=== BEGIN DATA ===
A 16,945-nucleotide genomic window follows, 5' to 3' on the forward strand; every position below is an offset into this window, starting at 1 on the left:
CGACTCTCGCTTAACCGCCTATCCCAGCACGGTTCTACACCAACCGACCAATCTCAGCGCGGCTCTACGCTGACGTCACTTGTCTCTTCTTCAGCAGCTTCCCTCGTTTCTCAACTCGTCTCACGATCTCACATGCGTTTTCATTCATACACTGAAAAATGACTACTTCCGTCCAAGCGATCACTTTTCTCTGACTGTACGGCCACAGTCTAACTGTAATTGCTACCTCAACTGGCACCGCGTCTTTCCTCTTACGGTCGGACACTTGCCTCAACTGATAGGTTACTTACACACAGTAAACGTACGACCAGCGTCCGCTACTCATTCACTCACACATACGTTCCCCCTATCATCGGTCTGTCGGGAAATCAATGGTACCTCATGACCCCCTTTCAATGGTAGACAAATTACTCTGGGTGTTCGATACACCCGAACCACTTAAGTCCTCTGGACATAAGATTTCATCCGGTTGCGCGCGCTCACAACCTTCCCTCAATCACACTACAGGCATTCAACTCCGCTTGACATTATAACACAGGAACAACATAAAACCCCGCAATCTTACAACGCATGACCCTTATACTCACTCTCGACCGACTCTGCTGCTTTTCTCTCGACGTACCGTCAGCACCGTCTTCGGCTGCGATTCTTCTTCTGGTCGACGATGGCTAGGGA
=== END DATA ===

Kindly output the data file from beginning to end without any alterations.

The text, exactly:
A 16,945-nucleotide genomic window follows, 5' to 3' on the forward strand; every position below is an offset into this window, starting at 1 on the left:
CGACTCTCGCTTAACCGCCTATCCCAGCACGGTTCTACACCAACCGACCAATCTCAGCGCGGCTCTACGCTGACGTCACTTGTCTCTTCTTCAGCAGCTTCCCTCGTTTCTCAACTCGTCTCACGATCTCACATGCGTTTTCATTCATACACTGAAAAATGACTACTTCCGTCCAAGCGATCACTTTTCTCTGACTGTACGGCCACAGTCTAACTGTAATTGCTACCTCAACTGGCACCGCGTCTTTCCTCTTACGGTCGGACACTTGCCTCAACTGATAGGTTACTTACACACAGTAAACGTACGACCAGCGTCCGCTACTCATTCACTCACACATACGTTCCCCCTATCATCGGTCTGTCGGGAAATCAATGGTACCTCATGACCCCCTTTCAATGGTAGACAAATTACTCTGGGTGTTCGATACACCCGAACCACTTAAGTCCTCTGGACATAAGATTTCATCCGGTTGCGCGCGCTCACAACCTTCCCTCAATCACACTACAGGCATTCAACTCCGCTTGACATTATAACACAGGAACAACATAAAACCCCGCAATCTTACAACGCATGACCCTTATACTCACTCTCGACCGACTCTGCTGCTTTTCTCTCGACGTACCGTCAGCACCGTCTTCGGCTGCGATTCTTCTTCTGGTCGACGATGGCTAGGGA